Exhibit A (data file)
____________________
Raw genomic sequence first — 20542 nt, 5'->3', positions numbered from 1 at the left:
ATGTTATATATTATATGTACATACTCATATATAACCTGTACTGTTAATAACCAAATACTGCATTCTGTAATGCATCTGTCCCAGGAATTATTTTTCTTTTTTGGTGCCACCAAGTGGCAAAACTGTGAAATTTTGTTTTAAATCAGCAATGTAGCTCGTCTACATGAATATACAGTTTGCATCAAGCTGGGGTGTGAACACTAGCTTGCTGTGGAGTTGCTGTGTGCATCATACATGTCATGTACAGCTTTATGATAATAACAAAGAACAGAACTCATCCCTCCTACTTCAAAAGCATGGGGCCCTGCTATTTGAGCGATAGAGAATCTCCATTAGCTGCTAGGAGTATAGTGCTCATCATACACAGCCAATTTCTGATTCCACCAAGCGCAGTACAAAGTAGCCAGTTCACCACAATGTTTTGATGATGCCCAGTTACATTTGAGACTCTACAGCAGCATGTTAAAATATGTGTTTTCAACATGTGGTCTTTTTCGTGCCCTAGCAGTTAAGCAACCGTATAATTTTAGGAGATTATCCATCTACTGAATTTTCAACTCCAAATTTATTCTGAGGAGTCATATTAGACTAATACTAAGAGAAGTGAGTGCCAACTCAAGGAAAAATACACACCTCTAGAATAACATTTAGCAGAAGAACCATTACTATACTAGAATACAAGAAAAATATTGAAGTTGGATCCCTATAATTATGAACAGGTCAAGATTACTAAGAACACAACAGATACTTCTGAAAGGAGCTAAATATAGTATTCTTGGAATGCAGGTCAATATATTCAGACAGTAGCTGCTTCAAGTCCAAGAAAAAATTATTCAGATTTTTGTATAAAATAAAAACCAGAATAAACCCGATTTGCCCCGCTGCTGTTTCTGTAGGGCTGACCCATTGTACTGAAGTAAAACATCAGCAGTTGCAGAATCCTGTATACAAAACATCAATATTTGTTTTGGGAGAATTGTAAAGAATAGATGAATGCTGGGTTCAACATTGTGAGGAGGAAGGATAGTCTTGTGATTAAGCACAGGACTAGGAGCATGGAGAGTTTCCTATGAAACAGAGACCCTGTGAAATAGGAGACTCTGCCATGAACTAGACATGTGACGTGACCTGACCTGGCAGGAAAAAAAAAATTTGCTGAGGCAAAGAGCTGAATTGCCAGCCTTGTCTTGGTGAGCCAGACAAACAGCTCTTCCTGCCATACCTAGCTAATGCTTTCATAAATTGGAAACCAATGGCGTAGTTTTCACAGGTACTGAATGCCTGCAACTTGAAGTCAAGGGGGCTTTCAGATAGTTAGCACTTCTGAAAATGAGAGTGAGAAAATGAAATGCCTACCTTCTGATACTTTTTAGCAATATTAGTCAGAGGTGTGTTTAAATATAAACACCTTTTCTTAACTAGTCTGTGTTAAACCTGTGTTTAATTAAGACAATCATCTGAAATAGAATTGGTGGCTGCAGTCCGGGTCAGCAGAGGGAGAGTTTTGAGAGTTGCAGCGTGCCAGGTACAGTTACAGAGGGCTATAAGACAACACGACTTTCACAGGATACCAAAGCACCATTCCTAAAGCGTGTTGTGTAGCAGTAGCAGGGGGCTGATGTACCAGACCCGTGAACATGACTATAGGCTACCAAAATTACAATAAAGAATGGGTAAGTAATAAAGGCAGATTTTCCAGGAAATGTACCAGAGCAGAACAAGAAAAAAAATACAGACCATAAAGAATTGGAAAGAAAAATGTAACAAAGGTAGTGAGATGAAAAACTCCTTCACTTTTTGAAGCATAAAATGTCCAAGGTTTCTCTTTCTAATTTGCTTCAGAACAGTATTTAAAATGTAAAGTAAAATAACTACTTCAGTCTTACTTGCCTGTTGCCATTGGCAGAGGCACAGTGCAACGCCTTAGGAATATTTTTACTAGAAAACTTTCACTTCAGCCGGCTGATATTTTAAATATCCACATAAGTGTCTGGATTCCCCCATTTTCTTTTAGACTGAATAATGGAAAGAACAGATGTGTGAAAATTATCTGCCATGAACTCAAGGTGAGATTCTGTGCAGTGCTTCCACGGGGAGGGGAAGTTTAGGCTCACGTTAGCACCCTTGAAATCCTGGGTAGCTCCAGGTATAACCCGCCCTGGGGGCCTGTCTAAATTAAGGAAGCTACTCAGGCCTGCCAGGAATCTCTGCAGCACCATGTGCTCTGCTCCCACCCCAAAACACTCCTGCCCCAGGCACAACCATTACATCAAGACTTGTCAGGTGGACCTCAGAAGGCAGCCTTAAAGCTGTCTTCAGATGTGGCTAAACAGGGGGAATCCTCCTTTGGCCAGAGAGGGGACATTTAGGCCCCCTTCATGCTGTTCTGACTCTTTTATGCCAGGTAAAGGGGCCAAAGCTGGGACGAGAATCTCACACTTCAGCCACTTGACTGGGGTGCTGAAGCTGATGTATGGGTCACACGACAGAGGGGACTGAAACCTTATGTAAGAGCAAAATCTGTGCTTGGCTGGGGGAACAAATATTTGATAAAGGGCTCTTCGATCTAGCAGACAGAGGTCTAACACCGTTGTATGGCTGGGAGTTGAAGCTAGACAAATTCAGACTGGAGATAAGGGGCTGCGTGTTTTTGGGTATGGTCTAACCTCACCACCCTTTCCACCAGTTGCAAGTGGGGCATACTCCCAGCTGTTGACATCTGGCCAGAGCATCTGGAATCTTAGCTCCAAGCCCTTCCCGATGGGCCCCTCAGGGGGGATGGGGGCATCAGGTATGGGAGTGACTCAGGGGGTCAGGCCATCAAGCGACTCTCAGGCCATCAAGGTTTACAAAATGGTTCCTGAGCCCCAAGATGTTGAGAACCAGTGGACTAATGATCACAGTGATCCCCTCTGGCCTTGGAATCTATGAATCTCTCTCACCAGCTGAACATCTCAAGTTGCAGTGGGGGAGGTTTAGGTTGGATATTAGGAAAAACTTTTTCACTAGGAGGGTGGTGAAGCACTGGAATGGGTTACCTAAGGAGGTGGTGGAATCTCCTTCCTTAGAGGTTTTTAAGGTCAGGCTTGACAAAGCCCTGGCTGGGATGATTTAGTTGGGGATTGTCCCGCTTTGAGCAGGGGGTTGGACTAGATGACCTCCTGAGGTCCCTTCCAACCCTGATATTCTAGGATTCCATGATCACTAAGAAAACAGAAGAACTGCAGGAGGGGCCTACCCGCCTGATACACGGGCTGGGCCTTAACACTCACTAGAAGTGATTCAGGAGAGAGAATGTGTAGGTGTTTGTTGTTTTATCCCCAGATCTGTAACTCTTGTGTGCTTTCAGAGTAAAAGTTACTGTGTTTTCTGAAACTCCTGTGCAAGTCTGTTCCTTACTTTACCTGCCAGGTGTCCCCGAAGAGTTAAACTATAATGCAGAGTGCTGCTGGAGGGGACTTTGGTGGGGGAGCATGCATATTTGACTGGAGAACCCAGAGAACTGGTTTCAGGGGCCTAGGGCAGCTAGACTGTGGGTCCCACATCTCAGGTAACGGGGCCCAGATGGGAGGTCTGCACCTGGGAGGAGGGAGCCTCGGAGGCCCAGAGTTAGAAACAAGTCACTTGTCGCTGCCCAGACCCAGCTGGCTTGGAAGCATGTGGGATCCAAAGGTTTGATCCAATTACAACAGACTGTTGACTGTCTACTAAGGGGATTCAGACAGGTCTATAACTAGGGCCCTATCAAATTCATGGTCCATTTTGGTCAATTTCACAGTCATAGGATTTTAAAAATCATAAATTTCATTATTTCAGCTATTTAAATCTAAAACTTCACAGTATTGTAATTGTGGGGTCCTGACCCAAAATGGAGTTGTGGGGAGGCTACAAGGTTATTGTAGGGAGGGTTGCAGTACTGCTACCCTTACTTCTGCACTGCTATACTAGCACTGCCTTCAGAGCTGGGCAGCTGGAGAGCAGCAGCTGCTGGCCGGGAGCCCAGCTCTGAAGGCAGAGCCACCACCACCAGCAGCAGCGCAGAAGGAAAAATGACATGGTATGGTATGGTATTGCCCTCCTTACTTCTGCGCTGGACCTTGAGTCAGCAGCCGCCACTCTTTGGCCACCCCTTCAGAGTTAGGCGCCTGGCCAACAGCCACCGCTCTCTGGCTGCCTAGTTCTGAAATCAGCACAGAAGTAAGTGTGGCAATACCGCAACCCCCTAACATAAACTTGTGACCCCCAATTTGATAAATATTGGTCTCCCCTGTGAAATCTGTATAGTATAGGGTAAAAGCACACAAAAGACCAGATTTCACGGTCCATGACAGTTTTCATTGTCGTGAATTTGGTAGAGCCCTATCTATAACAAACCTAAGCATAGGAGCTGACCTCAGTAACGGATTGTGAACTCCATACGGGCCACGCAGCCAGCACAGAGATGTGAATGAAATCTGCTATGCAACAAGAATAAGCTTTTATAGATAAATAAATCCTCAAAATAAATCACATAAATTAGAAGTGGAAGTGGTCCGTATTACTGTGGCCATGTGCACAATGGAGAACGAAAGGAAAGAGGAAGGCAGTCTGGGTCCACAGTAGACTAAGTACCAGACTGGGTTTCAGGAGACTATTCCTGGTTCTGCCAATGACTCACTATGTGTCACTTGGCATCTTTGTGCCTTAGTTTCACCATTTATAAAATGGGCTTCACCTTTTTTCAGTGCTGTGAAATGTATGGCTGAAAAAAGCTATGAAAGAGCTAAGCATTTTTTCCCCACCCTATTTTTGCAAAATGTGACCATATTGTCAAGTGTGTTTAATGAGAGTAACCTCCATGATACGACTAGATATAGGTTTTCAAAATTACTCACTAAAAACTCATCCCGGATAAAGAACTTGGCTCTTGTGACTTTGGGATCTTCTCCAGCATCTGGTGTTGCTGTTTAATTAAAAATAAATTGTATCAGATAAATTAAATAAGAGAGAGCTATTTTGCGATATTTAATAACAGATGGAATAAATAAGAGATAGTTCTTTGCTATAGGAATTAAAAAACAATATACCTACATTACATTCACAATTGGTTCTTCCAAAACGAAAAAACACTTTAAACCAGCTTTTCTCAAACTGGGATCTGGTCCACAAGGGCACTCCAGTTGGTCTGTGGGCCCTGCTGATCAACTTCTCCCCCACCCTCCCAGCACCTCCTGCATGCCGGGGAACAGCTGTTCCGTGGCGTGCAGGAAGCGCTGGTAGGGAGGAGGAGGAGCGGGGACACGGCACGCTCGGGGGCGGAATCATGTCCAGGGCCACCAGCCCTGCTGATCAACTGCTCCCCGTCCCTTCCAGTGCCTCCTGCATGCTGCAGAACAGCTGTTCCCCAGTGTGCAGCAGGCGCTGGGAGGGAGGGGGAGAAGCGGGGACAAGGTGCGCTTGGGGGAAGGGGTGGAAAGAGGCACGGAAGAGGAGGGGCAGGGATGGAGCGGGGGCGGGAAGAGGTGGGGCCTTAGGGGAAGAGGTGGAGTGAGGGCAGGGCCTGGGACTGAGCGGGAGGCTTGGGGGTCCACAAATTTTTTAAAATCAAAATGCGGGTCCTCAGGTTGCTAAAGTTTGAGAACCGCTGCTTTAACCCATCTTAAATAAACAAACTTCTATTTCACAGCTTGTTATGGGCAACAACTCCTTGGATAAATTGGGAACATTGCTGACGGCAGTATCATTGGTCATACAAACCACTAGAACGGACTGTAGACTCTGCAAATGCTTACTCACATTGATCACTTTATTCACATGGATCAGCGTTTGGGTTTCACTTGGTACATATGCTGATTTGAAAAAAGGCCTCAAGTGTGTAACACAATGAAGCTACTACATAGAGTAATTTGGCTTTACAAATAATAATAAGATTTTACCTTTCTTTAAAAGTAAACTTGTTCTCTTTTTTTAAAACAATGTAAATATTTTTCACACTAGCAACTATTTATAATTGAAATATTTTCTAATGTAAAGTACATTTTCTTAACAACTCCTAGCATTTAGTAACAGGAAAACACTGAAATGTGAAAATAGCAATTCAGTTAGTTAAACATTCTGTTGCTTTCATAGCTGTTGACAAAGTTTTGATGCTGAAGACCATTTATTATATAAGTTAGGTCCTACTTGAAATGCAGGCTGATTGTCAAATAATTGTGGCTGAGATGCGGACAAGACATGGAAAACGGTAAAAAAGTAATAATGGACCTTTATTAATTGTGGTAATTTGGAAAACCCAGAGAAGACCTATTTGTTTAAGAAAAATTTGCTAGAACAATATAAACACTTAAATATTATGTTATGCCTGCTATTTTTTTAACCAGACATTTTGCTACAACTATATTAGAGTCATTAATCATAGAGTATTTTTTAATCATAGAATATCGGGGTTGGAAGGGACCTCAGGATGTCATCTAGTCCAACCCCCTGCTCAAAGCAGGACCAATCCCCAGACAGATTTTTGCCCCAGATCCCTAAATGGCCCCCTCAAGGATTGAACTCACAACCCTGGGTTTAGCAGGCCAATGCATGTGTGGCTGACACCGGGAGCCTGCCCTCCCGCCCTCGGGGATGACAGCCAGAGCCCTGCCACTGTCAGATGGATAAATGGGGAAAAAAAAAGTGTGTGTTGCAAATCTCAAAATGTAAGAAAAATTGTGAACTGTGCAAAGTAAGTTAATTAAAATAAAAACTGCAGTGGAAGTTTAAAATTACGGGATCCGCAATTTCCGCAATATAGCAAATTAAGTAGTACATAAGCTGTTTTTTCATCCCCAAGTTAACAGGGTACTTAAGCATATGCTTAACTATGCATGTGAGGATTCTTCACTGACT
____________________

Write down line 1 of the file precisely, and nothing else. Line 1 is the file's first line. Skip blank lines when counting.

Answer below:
Raw genomic sequence first — 20542 nt, 5'->3', positions numbered from 1 at the left: